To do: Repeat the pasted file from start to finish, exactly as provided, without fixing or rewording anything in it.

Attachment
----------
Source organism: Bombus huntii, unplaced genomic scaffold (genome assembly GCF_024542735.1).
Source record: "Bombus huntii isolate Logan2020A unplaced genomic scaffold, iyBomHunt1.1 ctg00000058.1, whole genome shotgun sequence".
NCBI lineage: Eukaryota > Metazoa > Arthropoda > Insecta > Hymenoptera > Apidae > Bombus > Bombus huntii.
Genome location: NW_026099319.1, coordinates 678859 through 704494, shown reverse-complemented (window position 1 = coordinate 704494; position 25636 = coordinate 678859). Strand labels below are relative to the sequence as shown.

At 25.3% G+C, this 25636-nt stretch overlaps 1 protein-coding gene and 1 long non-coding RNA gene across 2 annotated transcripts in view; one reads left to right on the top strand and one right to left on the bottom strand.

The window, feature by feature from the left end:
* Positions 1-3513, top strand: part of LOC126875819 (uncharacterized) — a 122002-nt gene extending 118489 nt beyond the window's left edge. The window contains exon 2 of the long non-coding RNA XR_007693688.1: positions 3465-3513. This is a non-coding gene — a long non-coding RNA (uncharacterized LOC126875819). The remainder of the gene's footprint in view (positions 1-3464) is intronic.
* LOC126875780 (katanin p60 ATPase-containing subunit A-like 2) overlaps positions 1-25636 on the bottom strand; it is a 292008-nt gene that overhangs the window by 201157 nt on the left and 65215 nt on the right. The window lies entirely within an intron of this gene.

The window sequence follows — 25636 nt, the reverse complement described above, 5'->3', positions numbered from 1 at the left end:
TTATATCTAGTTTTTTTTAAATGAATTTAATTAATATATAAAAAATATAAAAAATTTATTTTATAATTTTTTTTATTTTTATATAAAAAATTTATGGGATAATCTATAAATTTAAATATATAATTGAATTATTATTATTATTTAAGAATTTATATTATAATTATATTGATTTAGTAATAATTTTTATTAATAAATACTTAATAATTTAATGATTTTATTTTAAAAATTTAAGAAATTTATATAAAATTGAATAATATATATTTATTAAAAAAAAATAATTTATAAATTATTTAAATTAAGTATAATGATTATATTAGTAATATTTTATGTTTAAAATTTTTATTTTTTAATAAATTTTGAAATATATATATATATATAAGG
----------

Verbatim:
Source organism: Bombus huntii, unplaced genomic scaffold (genome assembly GCF_024542735.1).
Source record: "Bombus huntii isolate Logan2020A unplaced genomic scaffold, iyBomHunt1.1 ctg00000058.1, whole genome shotgun sequence".
NCBI lineage: Eukaryota > Metazoa > Arthropoda > Insecta > Hymenoptera > Apidae > Bombus > Bombus huntii.
Genome location: NW_026099319.1, coordinates 678859 through 704494, shown reverse-complemented (window position 1 = coordinate 704494; position 25636 = coordinate 678859). Strand labels below are relative to the sequence as shown.

At 25.3% G+C, this 25636-nt stretch overlaps 1 protein-coding gene and 1 long non-coding RNA gene across 2 annotated transcripts in view; one reads left to right on the top strand and one right to left on the bottom strand.

The window, feature by feature from the left end:
* Positions 1-3513, top strand: part of LOC126875819 (uncharacterized) — a 122002-nt gene extending 118489 nt beyond the window's left edge. The window contains exon 2 of the long non-coding RNA XR_007693688.1: positions 3465-3513. This is a non-coding gene — a long non-coding RNA (uncharacterized LOC126875819). The remainder of the gene's footprint in view (positions 1-3464) is intronic.
* LOC126875780 (katanin p60 ATPase-containing subunit A-like 2) overlaps positions 1-25636 on the bottom strand; it is a 292008-nt gene that overhangs the window by 201157 nt on the left and 65215 nt on the right. The window lies entirely within an intron of this gene.

The window sequence follows — 25636 nt, the reverse complement described above, 5'->3', positions numbered from 1 at the left end:
TTATATCTAGTTTTTTTTAAATGAATTTAATTAATATATAAAAAATATAAAAAATTTATTTTATAATTTTTTTTATTTTTATATAAAAAATTTATGGGATAATCTATAAATTTAAATATATAATTGAATTATTATTATTATTTAAGAATTTATATTATAATTATATTGATTTAGTAATAATTTTTATTAATAAATACTTAATAATTTAATGATTTTATTTTAAAAATTTAAGAAATTTATATAAAATTGAATAATATATATTTATTAAAAAAAAATAATTTATAAATTATTTAAATTAAGTATAATGATTATATTAGTAATATTTTATGTTTAAAATTTTTATTTTTTAATAAATTTTGAAATATATATATATATATAAGG